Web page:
Tory leader Ruth Davidson and health spokesman Donald Cameron made the call on a visit to an Edinburgh practice.
The RCGP has repeatedly criticised the SNP government for failing to raise GPs’ share of the health budget to 11%.
Ahead of the general election in May, SNP first minister Nicola Sturgeon pledged to increase primary care funding and raise general practice’s share of health spending.
The Tories said they would produce an investment plan for general practice to increase funding each year to reach 10% by 2020.They would also invest in IT and infrastructure, set training and recruitment targets and develop local primary care clusters.
Ms Davidson said: ‘The SNP has shown it simply can’t be trusted with our NHS. All over Scotland, families are finding it more and more difficult to get an appointment at the GP. Yet, instead of dealing with this growing crisis, we have a first minister and a government focusing on a second referendum on independence. It is a complete disgrace.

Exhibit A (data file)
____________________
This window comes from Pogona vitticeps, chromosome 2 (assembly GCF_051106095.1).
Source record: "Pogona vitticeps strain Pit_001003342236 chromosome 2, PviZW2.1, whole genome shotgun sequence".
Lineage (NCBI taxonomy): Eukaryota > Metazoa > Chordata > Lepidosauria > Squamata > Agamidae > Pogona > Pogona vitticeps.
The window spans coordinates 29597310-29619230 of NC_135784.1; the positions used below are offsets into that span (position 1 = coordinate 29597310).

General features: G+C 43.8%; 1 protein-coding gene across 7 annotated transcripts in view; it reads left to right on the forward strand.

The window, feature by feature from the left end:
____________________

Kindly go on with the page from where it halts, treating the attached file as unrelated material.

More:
‘Our GP plan would ensure that people got the local NHS service they want. We now need a Scottish government with a plan to deliver. Let’s see Nicola Sturgeon get back to the day job and focus on delivering a better NHS, not a second referendum that hardly anybody wants.’
RCGP Scotland chairman Dr Miles Mack said: ‘RCGP Scotland welcomes the Scottish Conservatives' view that general practice should be a core priority for this parliament and receive "at least 10%" of NHS Scotland funding.
‘RCGP Scotland has been calling for such an approach for almost three years. We have been advocating for the decade’s worth of cuts to the percentage share of NHS Scotland budget that general practice receives to be reversed, through incremental increases, until it reaches 11% of the budget. As the first minister said of the current provision, on 28 April, "we’ve got to increase that percentage".
‘The benefits of that change in trend will be felt throughout the NHS. Until general practice is properly funded to allow patients the appropriate alternative, A&E departments, for example, can continue to expect increases in patient numbers, with subsequent pressures and effects on target achievement.’
Photo: Scottish Conservatives